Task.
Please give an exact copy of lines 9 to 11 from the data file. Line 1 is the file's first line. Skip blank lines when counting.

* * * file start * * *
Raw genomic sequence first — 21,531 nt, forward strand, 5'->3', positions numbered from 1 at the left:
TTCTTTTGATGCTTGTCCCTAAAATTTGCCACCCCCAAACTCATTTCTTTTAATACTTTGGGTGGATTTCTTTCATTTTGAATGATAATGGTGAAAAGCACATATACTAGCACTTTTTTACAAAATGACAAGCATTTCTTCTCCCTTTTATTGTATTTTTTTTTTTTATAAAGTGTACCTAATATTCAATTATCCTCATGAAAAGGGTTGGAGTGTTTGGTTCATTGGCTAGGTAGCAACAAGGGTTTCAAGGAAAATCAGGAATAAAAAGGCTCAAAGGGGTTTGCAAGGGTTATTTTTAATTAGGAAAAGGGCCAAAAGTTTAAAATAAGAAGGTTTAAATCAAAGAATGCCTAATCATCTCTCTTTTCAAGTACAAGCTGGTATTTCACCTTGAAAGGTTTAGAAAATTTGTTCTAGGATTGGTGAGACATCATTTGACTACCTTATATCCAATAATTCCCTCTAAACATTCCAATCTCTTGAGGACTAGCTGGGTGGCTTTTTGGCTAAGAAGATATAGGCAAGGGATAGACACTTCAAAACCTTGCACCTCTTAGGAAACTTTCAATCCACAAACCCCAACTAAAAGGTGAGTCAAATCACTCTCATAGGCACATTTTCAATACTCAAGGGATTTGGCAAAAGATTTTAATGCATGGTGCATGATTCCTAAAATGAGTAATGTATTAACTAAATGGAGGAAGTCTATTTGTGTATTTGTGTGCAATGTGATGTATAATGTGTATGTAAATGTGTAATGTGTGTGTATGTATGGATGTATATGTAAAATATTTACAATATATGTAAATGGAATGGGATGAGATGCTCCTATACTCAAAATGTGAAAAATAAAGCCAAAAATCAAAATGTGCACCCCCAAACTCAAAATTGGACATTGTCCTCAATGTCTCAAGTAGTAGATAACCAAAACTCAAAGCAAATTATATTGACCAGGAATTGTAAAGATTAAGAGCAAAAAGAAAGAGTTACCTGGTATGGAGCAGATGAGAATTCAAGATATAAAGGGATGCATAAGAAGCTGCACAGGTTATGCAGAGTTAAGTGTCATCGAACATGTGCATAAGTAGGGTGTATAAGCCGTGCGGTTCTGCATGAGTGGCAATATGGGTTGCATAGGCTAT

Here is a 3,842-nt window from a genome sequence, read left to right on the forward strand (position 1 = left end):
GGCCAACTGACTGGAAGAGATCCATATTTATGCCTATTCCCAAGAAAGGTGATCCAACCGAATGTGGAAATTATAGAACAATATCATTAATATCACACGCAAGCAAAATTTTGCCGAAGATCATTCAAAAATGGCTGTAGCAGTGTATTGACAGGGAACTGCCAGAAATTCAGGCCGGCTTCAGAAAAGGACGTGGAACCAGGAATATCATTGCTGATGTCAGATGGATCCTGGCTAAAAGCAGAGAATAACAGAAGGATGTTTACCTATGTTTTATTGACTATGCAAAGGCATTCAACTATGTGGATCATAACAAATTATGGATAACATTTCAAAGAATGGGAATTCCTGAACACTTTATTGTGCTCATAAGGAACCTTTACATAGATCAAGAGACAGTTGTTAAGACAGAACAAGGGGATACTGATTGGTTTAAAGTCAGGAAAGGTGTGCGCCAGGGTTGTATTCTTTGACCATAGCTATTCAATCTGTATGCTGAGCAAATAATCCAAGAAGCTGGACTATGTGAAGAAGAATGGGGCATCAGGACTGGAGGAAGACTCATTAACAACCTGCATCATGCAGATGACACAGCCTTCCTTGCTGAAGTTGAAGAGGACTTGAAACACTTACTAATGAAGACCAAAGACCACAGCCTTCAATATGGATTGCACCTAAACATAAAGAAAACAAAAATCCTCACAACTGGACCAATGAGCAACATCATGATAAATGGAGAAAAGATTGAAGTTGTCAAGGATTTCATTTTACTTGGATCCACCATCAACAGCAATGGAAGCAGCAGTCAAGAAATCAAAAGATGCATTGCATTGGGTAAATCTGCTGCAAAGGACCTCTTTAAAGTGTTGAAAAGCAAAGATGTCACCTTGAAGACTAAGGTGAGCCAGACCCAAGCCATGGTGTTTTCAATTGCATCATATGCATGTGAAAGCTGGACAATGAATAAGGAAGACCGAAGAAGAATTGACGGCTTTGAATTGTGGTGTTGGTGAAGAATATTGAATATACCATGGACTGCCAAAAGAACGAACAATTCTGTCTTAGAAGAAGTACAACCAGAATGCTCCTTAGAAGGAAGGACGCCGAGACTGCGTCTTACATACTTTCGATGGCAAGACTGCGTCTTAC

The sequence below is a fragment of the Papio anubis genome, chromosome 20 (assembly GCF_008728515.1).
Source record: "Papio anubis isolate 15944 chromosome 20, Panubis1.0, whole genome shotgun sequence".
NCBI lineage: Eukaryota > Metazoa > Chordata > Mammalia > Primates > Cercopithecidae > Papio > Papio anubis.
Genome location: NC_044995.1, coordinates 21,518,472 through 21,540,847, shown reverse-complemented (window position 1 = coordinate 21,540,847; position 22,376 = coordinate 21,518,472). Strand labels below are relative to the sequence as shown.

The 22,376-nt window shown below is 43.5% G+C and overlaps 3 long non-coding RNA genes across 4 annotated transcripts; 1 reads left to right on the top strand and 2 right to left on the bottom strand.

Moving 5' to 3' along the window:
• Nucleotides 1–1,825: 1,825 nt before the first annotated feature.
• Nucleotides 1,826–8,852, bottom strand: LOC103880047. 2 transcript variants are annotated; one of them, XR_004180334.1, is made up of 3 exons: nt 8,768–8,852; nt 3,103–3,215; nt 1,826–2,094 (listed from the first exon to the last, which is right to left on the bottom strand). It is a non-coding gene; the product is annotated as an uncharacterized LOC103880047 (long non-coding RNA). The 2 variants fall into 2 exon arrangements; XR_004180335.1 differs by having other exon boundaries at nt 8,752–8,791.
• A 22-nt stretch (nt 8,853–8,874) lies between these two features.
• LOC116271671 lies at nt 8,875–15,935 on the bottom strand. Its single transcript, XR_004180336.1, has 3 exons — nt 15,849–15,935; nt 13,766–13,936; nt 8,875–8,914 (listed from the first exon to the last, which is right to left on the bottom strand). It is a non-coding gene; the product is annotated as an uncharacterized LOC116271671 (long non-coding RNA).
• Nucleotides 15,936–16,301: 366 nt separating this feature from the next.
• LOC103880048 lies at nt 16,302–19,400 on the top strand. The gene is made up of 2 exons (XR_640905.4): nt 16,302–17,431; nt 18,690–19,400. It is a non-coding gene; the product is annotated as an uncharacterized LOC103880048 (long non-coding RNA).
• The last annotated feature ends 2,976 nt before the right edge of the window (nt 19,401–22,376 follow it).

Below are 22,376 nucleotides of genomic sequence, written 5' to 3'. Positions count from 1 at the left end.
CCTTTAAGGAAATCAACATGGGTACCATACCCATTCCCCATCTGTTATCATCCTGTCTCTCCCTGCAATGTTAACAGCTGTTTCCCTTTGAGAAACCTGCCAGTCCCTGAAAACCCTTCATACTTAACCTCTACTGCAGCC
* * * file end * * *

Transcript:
The 22,376-nt window shown below is 43.5% G+C and overlaps 3 long non-coding RNA genes across 4 annotated transcripts; 1 reads left to right on the top strand and 2 right to left on the bottom strand.

Moving 5' to 3' along the window:
• Nucleotides 1–1,825: 1,825 nt before the first annotated feature.